Lockheed Martin's Marlin Mk3 AUV is on its way to production
Lockheed Martin has announced who willbuild its latest autonomous underwater vehicle (AUV) – the MarlinMk3. The new vehicle boasts some impressive capabilities, includingan operational depth of up to 4,000 m (13,000 ft).
AUVs are becoming more and more capableas the years go by, and are now extremely useful underwater tools utilized for numerous applications.Back in November 2014, a SeaBED AUV was used to map more than 500,000 square meters (5.4 million sq ft) of the Antarctic, showing that seaice may be thicker than we thought. More recently, a Gavia AUV was used to study the distribution of algae on the underside of ice.
Lockheed Martin is no stranger to unmanned vehicles, and clearly understands the potential of such craft, announcingtoday that SeaRobotics will manufacture its brand new Marlin Mk3 survey andinspection AUV.
The Marlin is designed for commercialcustomers, fitted with numerous sensors that allow it to perform complex remote surveys and operations such as deepwater pipeline inspections. The Mk3 hassome impressive capabilities, being fitted with a 44 kWh battery thatlets it run for up to 24 hours. With that amount of juice,it'll be able to travel in excess of 100 km (62 miles) before arecharge is needed.
Depending on the requirements of thecustomer, the Marlin Mk3 can be outfitted with different sensor setups,giving it high-resolution video capabilities, still photos, laserprofilers and synthetic aperture sonars. It's able to collect data,and process and analyze its findings autonomously, and will work atdepths of up to 4,000 m.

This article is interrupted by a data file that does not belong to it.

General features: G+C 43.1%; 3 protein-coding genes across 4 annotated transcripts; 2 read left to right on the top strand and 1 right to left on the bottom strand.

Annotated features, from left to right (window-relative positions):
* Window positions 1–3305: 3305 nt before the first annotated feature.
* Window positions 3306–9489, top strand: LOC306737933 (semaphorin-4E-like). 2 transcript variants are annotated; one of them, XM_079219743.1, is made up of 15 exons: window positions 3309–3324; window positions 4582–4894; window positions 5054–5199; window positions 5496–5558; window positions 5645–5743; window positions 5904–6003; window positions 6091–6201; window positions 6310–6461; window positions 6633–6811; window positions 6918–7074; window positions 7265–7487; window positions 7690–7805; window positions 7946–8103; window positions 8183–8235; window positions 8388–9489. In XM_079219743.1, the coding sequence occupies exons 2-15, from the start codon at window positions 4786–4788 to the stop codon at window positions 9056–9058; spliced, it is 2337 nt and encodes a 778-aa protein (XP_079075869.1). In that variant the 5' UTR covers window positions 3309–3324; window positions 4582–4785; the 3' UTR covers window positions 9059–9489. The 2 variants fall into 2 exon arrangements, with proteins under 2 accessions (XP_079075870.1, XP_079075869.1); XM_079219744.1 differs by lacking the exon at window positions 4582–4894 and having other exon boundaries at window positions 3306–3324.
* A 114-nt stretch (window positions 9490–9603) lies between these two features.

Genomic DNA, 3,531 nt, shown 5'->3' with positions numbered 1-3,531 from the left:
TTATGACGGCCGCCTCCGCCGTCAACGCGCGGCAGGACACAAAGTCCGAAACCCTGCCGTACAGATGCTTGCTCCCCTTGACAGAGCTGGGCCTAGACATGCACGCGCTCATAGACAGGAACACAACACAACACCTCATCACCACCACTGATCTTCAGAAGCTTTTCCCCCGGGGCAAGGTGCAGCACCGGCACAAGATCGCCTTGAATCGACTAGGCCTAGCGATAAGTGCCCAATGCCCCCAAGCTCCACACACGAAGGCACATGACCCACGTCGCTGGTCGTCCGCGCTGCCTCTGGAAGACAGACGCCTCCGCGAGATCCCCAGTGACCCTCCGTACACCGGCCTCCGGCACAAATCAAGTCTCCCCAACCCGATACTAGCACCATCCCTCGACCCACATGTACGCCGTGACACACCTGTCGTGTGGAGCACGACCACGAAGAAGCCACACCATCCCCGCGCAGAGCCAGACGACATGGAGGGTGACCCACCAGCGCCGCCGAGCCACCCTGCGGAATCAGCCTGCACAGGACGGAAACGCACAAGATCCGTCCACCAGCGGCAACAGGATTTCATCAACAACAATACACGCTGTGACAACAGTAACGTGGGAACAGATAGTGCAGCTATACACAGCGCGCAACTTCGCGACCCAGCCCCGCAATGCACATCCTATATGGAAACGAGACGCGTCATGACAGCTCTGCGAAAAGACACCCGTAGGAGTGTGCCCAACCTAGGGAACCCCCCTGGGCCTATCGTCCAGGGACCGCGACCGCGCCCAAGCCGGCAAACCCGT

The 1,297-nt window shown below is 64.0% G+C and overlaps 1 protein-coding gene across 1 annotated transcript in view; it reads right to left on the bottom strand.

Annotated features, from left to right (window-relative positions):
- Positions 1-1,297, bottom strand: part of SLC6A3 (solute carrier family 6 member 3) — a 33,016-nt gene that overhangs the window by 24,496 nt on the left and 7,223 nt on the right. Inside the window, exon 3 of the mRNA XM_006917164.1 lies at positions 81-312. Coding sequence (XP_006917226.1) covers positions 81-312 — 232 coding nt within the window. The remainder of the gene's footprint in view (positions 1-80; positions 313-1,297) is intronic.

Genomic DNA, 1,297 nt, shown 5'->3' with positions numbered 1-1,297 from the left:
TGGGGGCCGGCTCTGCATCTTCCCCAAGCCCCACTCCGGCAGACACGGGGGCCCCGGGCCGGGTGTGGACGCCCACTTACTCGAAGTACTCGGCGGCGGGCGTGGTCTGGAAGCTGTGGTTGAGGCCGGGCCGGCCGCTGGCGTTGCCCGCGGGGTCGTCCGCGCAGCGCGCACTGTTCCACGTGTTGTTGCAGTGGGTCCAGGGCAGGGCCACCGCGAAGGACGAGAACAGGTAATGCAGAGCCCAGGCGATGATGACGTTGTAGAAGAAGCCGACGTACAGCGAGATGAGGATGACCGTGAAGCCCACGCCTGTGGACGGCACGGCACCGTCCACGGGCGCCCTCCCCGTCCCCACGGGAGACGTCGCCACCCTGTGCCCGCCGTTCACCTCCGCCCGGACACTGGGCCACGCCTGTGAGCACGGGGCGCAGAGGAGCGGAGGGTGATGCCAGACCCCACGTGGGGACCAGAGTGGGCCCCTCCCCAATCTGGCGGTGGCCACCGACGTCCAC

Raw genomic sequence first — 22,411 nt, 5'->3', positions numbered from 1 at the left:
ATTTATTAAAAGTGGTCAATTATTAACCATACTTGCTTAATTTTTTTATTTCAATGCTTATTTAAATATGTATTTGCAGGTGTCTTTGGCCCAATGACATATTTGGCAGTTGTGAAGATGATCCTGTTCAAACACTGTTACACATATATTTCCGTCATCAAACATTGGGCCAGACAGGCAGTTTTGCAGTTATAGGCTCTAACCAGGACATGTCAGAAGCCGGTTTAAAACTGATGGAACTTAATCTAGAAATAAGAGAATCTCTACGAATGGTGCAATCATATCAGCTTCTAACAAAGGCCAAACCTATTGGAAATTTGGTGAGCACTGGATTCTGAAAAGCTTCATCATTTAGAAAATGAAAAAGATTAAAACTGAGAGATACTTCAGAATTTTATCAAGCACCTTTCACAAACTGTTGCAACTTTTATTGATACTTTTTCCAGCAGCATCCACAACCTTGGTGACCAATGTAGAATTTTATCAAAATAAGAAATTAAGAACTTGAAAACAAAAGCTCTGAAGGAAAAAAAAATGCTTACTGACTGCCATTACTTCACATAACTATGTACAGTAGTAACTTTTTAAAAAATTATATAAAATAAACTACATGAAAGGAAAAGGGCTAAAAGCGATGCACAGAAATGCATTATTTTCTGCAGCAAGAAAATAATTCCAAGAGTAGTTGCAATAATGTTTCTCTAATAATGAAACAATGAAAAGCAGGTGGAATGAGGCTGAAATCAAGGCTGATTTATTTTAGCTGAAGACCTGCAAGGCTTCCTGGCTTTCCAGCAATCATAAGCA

It's an impressive and versatile-looking craft, and as far as Lockheed Martin is concerned, one that will changethe game when it comes to AUVs.
"Lockheed Martin's Marlin Mk3 allowsoffshore service provides to take on a wider range of deepwatersurvey and inspection operations than other AUVs, an its plug andplay design enables rapid adoption of new sensor, navigation,communication and energy technologies," says the company's RichHolmberg.
Source: Lockheed Martin
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Wave generator or solar panels you know, battery gets low. Float to the surface and recharge.
Eh I'm nobody